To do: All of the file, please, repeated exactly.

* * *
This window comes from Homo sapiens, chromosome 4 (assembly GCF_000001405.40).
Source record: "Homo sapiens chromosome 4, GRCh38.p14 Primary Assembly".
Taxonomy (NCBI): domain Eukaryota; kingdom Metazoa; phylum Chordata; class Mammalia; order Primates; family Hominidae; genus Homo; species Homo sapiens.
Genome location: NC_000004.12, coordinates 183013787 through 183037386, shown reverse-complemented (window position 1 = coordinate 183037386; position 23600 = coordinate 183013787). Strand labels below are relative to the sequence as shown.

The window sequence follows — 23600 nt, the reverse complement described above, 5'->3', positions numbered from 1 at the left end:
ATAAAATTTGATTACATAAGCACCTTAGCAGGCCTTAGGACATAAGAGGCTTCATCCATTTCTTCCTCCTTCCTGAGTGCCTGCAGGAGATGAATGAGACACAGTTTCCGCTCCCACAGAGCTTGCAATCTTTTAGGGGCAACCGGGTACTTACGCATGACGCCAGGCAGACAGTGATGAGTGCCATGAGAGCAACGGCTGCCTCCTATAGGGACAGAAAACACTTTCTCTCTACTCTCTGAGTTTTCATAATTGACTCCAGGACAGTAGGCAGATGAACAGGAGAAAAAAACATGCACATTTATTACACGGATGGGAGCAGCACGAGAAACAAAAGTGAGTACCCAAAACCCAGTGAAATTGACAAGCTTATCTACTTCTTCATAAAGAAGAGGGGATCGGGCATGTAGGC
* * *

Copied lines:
This window comes from Homo sapiens, chromosome 4 (assembly GCF_000001405.40).
Source record: "Homo sapiens chromosome 4, GRCh38.p14 Primary Assembly".
Taxonomy (NCBI): domain Eukaryota; kingdom Metazoa; phylum Chordata; class Mammalia; order Primates; family Hominidae; genus Homo; species Homo sapiens.
Genome location: NC_000004.12, coordinates 183013787 through 183037386, shown reverse-complemented (window position 1 = coordinate 183037386; position 23600 = coordinate 183013787). Strand labels below are relative to the sequence as shown.

The window sequence follows — 23600 nt, the reverse complement described above, 5'->3', positions numbered from 1 at the left end:
ATAAAATTTGATTACATAAGCACCTTAGCAGGCCTTAGGACATAAGAGGCTTCATCCATTTCTTCCTCCTTCCTGAGTGCCTGCAGGAGATGAATGAGACACAGTTTCCGCTCCCACAGAGCTTGCAATCTTTTAGGGGCAACCGGGTACTTACGCATGACGCCAGGCAGACAGTGATGAGTGCCATGAGAGCAACGGCTGCCTCCTATAGGGACAGAAAACACTTTCTCTCTACTCTCTGAGTTTTCATAATTGACTCCAGGACAGTAGGCAGATGAACAGGAGAAAAAAACATGCACATTTATTACACGGATGGGAGCAGCACGAGAAACAAAAGTGAGTACCCAAAACCCAGTGAAATTGACAAGCTTATCTACTTCTTCATAAAGAAGAGGGGATCGGGCATGTAGGC